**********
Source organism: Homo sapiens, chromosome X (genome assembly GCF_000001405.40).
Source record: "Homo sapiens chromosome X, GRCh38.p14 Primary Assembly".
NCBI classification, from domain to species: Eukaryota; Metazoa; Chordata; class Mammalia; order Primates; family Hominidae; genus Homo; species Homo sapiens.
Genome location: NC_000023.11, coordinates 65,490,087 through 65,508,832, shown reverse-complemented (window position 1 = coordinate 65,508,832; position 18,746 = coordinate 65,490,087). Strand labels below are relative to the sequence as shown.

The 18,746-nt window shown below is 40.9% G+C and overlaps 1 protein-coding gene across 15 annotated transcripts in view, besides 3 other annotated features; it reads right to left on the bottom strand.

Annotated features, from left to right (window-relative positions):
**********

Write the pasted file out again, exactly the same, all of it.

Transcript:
Source organism: Homo sapiens, chromosome X (genome assembly GCF_000001405.40).
Source record: "Homo sapiens chromosome X, GRCh38.p14 Primary Assembly".
NCBI classification, from domain to species: Eukaryota; Metazoa; Chordata; class Mammalia; order Primates; family Hominidae; genus Homo; species Homo sapiens.
Genome location: NC_000023.11, coordinates 65,490,087 through 65,508,832, shown reverse-complemented (window position 1 = coordinate 65,508,832; position 18,746 = coordinate 65,490,087). Strand labels below are relative to the sequence as shown.

The 18,746-nt window shown below is 40.9% G+C and overlaps 1 protein-coding gene across 15 annotated transcripts in view, besides 3 other annotated features; it reads right to left on the bottom strand.

Annotated features, from left to right (window-relative positions):